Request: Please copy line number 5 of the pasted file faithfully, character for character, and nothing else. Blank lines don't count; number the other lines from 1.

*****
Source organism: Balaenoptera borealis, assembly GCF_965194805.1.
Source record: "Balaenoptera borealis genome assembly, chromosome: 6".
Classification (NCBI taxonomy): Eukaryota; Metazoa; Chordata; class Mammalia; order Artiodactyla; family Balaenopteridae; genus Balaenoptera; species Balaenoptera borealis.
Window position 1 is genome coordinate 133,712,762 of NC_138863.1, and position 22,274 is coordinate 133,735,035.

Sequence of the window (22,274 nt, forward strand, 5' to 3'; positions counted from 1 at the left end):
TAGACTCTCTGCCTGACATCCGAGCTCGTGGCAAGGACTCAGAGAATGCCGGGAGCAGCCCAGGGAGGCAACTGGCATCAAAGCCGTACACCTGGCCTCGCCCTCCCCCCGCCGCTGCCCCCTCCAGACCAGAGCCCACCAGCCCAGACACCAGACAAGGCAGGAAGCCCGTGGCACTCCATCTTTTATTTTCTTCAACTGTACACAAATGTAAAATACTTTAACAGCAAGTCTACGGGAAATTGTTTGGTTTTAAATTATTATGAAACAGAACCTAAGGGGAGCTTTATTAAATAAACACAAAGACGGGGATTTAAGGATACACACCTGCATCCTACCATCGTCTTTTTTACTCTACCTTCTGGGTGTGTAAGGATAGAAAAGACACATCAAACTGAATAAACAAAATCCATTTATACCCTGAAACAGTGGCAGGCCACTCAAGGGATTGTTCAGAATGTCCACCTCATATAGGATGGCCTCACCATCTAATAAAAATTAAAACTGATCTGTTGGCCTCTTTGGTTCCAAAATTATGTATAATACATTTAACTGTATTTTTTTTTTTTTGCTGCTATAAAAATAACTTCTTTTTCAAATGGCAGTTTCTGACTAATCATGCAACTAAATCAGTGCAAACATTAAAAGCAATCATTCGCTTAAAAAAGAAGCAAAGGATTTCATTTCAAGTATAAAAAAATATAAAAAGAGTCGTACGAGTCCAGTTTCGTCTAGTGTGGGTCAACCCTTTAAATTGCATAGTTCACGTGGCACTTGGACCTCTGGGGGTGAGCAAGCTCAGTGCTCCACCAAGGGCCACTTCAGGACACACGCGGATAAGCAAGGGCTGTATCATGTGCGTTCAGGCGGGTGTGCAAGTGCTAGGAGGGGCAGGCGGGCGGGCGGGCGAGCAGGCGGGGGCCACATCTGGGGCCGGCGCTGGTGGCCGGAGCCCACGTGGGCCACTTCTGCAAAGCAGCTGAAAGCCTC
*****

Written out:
Sequence of the window (22,274 nt, forward strand, 5' to 3'; positions counted from 1 at the left end):